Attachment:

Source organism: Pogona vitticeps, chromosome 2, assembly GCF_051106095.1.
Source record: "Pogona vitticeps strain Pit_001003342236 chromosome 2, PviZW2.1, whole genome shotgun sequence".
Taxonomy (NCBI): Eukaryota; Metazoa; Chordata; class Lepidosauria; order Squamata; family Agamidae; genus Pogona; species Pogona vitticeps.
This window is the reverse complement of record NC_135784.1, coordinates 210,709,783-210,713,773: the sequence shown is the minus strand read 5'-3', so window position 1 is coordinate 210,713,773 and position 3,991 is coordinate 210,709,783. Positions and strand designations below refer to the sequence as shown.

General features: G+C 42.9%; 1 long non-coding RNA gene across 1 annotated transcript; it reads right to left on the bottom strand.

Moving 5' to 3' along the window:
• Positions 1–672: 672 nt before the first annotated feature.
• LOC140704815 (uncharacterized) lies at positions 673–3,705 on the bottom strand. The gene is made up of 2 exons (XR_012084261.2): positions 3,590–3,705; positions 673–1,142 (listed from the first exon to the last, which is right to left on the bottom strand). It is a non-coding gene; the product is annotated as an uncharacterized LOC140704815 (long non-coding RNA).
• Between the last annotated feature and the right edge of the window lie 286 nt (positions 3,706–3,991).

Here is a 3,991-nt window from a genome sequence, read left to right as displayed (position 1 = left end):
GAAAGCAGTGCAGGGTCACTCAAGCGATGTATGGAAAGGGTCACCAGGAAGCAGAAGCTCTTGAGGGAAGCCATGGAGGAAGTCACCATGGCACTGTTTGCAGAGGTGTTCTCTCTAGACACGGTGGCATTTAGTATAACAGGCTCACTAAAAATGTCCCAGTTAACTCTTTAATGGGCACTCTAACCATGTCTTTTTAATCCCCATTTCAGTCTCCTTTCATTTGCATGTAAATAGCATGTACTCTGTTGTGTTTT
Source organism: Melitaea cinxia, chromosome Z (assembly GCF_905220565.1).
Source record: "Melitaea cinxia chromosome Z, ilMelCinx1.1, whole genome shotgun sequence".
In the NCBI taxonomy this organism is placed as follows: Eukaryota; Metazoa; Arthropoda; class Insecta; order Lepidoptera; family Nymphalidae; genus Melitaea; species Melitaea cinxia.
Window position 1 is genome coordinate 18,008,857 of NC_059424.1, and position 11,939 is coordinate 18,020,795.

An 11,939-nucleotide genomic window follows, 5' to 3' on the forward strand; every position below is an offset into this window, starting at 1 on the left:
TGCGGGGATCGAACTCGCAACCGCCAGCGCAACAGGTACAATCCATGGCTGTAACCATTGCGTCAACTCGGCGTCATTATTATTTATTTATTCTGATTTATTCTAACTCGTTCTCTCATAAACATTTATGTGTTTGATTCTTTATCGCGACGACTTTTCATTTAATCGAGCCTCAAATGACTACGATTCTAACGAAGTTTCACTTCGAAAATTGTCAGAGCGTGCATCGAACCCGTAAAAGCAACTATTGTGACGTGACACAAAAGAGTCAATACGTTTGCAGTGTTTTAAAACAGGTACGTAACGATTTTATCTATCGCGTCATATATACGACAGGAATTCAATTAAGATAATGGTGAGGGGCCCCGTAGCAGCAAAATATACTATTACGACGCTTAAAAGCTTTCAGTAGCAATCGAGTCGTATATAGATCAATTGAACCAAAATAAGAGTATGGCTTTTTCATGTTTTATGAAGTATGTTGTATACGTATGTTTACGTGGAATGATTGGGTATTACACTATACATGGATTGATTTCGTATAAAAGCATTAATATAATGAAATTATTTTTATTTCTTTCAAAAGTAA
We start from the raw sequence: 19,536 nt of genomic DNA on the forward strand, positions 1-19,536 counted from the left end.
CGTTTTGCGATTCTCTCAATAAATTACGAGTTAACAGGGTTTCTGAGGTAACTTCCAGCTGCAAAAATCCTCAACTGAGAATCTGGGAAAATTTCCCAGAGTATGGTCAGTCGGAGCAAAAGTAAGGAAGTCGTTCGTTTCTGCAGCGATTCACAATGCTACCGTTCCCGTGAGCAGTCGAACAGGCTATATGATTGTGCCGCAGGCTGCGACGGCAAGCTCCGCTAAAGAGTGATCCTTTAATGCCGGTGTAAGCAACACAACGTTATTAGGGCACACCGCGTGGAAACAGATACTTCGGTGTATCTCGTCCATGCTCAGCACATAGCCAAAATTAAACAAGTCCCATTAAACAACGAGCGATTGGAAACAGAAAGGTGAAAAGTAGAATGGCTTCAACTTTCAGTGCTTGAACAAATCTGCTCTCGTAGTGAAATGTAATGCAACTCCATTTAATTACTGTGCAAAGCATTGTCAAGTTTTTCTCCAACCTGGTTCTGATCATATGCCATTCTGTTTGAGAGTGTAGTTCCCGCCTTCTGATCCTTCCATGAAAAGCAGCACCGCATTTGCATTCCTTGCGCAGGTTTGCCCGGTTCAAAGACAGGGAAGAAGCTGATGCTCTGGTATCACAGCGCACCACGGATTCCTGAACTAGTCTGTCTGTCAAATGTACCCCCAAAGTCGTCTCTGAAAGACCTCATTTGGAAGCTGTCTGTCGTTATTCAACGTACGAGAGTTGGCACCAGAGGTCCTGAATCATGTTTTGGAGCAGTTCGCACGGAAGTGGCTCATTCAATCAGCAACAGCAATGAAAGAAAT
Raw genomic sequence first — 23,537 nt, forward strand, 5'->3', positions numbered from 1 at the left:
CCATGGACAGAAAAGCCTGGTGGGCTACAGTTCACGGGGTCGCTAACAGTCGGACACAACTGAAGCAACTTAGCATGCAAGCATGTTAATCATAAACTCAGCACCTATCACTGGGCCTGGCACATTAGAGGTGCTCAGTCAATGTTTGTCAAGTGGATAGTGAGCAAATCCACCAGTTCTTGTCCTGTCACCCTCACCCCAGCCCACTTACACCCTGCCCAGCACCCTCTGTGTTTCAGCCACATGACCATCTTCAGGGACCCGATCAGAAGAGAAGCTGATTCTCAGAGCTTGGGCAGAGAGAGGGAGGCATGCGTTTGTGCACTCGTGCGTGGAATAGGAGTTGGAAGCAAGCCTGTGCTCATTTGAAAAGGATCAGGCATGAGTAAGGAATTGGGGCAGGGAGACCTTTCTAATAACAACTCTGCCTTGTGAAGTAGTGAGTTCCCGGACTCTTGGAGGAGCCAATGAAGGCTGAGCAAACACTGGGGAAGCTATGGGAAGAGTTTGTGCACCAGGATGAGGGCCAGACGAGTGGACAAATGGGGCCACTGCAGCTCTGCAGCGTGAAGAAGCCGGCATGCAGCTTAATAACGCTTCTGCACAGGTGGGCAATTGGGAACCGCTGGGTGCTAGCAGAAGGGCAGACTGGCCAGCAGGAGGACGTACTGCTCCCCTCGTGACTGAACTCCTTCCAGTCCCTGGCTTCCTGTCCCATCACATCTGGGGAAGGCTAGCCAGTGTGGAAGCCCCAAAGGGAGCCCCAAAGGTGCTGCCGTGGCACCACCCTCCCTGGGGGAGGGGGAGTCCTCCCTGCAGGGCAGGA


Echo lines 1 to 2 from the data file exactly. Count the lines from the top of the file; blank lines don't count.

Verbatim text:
Source organism: Pogona vitticeps, chromosome 2, assembly GCF_051106095.1.
Source record: "Pogona vitticeps strain Pit_001003342236 chromosome 2, PviZW2.1, whole genome shotgun sequence".